In November, one-time competitor Xcor Aerospace filed for Chapter 7 bankruptcy. The company, which began as a Mojave start-up, had planned to build a space plane called the Lynx to carry tourists into space. Ultimately, Xcor underestimated the complexity and funding necessary to complete such a project.

Virgin Galactic will likely want to continue to attract more investment capital for its operations, said Marco Caceres, senior space analyst at Teal Group, an aerospace and defense market analysis firm. Beyond its billionaire backing, the company landed an investment in October from Saudi Arabia's primary wealth fund.

The Public Investment Fund of Saudi Arabia and Virgin Group said at the time that the $1 billion investment would go toward Virgin Galactic, as well as the Spaceship Co. and Long Beach-based Virgin Orbit, which plans to launch small satellites from the belly of a modified commercial airliner.

"The pioneers have the potential to really get a foothold in the market, and eventually be the big players," Caceres said. "Or they have the potential to disappear all together."

Analysts said Virgin Galactic will need to continue to make careful progress to build customer confidence in its program. Caceres said the company would likely need to complete at least six more successful powered tests, in addition to other reviews, to make sure all systems are working as expected.

"My sense is that Branson isn't shy," he said. "I think he's going to proceed cautiously, but at this point, now that they have SpaceShipTwo ready to go, they're going to have to continue to push the envelope."

Quelle: Los Angeles Times

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We are delighted to report on a major step forward for Virgin Galactic today, as SpaceShipTwo VSS Unity safely and successfully completed her first supersonic, rocket-powered flight. After two years of extensive ground and atmospheric testing, the passing of this milestone marks the start of the final portion of Unity’s flight test program.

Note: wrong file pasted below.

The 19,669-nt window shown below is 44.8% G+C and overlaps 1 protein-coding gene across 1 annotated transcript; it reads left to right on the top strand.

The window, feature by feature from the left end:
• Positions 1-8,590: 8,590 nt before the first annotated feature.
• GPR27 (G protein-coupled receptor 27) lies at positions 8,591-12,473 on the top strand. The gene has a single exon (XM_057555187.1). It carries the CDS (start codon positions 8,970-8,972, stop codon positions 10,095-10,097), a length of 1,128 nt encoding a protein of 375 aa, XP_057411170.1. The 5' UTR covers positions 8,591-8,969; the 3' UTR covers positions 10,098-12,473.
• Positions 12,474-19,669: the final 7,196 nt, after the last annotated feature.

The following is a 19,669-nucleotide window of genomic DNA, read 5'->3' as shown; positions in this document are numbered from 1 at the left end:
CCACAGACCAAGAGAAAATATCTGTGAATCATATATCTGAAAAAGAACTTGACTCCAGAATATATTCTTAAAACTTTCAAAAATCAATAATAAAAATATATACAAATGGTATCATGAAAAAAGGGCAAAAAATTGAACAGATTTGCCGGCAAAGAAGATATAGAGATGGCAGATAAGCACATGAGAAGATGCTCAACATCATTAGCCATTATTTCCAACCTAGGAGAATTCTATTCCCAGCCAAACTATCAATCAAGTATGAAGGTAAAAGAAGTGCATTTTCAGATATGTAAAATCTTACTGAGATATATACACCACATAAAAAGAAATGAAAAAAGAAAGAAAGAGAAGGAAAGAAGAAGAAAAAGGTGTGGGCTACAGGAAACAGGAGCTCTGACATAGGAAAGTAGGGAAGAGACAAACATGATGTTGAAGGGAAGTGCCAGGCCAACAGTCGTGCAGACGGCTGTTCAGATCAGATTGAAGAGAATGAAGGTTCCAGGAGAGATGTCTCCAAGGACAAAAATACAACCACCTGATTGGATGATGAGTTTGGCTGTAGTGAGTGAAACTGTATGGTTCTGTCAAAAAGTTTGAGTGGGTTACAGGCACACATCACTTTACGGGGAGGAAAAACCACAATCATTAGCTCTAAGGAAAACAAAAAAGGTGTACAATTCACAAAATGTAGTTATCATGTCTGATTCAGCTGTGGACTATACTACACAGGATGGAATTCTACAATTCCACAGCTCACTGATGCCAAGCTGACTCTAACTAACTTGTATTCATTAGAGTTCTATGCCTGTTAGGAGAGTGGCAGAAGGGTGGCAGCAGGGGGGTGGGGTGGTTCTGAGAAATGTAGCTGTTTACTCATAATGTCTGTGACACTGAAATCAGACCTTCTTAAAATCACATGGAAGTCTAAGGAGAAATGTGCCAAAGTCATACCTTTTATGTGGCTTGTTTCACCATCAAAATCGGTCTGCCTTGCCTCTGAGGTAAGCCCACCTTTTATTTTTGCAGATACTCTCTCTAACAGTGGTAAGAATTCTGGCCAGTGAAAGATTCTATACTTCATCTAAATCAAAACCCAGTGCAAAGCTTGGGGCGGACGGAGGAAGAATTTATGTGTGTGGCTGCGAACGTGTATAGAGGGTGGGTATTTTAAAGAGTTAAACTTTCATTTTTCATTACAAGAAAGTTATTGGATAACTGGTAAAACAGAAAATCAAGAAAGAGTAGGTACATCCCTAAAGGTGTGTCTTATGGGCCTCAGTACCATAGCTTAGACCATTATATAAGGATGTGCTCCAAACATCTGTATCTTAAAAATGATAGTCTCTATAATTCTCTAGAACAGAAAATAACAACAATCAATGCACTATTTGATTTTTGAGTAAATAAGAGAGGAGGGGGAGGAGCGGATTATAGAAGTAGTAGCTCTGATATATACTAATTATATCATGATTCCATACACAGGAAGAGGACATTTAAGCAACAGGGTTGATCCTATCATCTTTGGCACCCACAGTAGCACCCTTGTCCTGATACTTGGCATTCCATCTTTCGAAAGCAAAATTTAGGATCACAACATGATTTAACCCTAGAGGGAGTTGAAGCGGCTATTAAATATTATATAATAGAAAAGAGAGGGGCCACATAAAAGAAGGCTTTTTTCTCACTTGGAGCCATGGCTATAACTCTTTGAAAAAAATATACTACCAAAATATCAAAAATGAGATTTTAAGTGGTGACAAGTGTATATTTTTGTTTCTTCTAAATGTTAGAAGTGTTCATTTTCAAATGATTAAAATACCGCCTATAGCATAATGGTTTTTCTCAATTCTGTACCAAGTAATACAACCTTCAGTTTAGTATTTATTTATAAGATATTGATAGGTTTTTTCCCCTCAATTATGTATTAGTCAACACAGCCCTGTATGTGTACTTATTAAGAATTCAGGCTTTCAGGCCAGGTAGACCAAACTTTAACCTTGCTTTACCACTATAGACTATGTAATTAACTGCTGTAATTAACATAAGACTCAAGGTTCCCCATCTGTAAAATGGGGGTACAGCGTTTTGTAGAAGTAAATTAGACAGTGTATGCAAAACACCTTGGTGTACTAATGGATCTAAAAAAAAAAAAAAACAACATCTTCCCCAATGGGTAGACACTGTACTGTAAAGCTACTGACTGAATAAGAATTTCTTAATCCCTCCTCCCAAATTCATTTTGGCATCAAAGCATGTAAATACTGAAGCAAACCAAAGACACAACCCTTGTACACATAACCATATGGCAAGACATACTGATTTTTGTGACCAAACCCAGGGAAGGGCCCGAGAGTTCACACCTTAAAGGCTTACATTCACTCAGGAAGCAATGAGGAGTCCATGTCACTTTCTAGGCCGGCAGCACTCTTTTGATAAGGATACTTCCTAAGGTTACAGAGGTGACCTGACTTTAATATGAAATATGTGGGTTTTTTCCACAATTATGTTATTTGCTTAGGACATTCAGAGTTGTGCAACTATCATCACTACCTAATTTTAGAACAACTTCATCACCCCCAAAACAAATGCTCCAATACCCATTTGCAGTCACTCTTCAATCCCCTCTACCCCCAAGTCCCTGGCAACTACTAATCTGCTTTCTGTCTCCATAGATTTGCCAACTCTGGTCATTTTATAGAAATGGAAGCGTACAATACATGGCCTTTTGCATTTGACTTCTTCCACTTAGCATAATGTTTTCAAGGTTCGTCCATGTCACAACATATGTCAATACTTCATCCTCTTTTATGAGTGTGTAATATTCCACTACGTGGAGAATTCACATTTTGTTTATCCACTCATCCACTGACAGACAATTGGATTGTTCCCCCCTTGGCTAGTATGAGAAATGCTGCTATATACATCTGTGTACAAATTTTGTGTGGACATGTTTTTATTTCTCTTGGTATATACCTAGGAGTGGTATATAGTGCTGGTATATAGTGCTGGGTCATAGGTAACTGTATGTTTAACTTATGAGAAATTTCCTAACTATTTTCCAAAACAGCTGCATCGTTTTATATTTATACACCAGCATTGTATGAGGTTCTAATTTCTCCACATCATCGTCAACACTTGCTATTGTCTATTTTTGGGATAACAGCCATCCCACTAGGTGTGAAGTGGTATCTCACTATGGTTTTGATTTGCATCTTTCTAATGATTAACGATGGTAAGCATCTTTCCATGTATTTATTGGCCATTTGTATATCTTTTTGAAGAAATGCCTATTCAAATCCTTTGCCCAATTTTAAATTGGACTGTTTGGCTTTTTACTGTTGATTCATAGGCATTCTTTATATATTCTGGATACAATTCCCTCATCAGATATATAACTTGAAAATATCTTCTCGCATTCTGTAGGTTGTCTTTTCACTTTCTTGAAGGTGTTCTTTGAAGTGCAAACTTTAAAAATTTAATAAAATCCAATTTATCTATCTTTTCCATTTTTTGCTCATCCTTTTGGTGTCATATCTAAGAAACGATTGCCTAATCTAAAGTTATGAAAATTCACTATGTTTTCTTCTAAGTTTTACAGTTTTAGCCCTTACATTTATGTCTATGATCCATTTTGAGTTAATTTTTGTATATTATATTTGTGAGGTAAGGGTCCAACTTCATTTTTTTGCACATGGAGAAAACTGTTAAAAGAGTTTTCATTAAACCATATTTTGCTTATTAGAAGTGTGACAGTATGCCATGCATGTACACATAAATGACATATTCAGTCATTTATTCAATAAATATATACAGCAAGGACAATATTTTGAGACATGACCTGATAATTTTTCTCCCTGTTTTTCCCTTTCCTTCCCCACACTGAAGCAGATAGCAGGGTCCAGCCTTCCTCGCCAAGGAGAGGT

The flight was also significant for Virgin Galactic’s Mojave based, sister manufacturing organization, The Spaceship Company. Unity is the first vehicle to be built from scratch for Virgin Galactic by The Spaceship Company’s talented team of aerospace engineers and technicians. They were justifiably proud today to be a part of this compelling demonstration of their capabilities in action.

VSS Unity benefits from all the data and lessons gathered from the test program of her predecessor vehicle, VSS Enterprise. Today’s flight saw an envelope expansion for the program as a whole in terms of rocket burn duration, speed and altitude achieved.

VSS Unity took off this morning into clear Mojave skies at 8:02am with Mark “Forger” Stucky and Dave Mackay in the cockpit, attached to the WhiteKnightTwo carrier aircraft, VMS Eve,piloted today by Mike Masucci and Nicola Pecile.

The mated vehicles climbed to a launch altitude of around 46,500ft over the Sierra Nevada Mountains and while pointing back at Mojave, Eve executed a clean release of Unity. After a few seconds, Unity’s rocket motor was brought to life and the pilots aimed the spaceship upwards into an 80 degree climb, accelerating to Mach 1.87 during the 30 seconds of rocket burn. The hybrid (nitrous oxide / HTPB compound) rocket motor, which was designed, built and tested by The Spaceship Company, powered Unity today through the transonic range and into supersonic flight for the first time.

On rocket shutdown, Unity continued an upwards coast to an apogee of 84,271ft before readying for the downhill return. At this stage, the pilots raised the vehicle’s tail booms to a 60 degree angle to the fuselage, into the ‘feathered’ configuration. This unique design feature, which is key to a reliable and repeatable re-entry capability for a winged vehicle, incorporates the additional safety mechanisms adopted after the 2014 VSS Enterprise test flight accident.